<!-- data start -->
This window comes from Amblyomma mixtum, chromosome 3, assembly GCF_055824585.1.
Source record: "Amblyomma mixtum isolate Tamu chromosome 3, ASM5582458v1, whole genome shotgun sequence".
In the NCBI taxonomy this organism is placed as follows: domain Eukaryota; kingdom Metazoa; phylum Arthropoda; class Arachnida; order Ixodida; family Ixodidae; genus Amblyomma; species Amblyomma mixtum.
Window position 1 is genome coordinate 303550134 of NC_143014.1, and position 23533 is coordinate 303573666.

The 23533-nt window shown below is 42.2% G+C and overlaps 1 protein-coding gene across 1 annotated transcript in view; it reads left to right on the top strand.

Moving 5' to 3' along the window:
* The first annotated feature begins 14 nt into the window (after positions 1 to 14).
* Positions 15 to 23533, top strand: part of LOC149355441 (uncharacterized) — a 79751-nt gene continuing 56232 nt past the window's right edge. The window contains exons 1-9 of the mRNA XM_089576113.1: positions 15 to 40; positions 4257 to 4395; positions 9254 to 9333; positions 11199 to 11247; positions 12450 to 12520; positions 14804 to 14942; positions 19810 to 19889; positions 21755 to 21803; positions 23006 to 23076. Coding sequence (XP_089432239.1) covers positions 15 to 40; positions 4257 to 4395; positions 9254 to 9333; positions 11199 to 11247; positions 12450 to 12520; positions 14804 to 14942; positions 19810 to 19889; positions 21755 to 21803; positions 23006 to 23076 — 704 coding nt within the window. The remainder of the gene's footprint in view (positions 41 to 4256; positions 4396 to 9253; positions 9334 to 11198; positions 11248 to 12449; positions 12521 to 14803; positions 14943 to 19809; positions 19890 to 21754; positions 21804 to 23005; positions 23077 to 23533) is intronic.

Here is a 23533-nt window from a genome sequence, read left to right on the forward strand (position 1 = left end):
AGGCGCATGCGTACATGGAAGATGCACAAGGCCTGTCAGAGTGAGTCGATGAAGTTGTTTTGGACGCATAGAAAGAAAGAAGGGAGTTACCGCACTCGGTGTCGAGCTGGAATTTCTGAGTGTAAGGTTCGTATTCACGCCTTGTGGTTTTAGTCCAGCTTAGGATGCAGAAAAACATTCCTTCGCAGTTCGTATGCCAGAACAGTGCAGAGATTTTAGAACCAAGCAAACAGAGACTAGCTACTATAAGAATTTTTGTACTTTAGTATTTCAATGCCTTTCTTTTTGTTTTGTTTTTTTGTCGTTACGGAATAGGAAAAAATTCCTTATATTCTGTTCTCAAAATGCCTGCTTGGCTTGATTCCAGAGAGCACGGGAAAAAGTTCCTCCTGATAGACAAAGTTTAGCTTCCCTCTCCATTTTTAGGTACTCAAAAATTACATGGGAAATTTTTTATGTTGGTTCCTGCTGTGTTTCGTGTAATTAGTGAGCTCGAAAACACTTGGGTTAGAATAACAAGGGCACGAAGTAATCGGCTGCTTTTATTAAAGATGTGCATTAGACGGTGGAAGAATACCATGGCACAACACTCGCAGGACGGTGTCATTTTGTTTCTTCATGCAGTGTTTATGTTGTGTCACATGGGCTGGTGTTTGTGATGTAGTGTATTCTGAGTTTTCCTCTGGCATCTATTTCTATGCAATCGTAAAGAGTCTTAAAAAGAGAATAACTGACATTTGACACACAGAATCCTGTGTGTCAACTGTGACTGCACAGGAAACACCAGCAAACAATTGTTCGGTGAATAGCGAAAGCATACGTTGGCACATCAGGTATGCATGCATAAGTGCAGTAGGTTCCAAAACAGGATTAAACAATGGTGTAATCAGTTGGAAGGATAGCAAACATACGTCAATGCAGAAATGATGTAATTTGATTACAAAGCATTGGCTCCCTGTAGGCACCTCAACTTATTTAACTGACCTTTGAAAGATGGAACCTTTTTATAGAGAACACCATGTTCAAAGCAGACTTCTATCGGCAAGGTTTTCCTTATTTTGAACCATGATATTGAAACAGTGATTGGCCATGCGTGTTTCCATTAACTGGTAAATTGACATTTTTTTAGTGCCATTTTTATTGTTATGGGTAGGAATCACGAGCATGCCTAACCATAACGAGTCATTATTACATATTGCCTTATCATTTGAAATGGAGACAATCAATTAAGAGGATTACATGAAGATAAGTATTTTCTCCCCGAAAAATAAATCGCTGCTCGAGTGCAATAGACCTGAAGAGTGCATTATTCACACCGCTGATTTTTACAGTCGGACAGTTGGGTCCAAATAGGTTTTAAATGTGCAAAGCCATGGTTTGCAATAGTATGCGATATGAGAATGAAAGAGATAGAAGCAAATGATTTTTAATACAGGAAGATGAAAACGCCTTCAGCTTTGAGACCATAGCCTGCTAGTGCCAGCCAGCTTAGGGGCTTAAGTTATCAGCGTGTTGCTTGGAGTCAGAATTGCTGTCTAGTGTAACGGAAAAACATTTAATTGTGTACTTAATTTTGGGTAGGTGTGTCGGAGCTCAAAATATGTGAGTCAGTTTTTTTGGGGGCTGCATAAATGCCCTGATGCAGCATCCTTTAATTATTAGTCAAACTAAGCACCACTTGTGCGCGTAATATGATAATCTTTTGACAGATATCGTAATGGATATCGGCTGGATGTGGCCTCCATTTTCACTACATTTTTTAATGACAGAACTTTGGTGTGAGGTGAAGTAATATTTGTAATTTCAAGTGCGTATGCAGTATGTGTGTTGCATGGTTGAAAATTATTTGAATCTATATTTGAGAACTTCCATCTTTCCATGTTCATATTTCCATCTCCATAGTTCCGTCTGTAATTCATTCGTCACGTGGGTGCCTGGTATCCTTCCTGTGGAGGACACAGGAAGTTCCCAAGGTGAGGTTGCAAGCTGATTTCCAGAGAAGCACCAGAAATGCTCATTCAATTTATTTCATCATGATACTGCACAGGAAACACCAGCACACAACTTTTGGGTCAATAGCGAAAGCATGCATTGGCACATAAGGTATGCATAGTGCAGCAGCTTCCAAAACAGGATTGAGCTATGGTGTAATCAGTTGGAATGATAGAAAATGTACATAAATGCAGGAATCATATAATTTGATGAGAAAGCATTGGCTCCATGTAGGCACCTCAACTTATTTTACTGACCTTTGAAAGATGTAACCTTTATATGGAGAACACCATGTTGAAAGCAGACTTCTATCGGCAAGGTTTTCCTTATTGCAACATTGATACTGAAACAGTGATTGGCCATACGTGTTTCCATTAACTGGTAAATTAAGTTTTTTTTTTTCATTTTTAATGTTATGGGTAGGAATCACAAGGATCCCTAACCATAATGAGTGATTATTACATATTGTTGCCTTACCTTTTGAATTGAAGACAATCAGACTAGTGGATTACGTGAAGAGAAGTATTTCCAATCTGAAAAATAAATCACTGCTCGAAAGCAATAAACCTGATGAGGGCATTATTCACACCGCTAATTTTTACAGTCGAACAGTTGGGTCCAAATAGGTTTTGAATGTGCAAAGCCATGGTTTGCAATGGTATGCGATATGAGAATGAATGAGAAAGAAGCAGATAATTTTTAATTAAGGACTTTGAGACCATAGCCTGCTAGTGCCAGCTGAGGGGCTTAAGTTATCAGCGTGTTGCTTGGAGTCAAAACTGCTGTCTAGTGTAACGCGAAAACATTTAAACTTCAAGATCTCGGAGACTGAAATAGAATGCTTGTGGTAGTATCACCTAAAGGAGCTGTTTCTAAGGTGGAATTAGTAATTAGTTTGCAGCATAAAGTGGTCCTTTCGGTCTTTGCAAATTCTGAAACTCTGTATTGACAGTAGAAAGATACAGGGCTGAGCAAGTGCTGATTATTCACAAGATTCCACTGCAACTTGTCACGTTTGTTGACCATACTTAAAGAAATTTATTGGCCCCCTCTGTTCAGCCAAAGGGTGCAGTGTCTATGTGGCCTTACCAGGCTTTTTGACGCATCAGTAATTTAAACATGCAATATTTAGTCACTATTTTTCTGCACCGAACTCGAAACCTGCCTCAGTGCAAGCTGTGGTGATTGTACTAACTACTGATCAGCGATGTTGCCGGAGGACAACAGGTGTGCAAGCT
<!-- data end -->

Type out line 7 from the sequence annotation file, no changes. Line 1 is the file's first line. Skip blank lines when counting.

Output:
* The first annotated feature begins 14 nt into the window (after positions 1 to 14).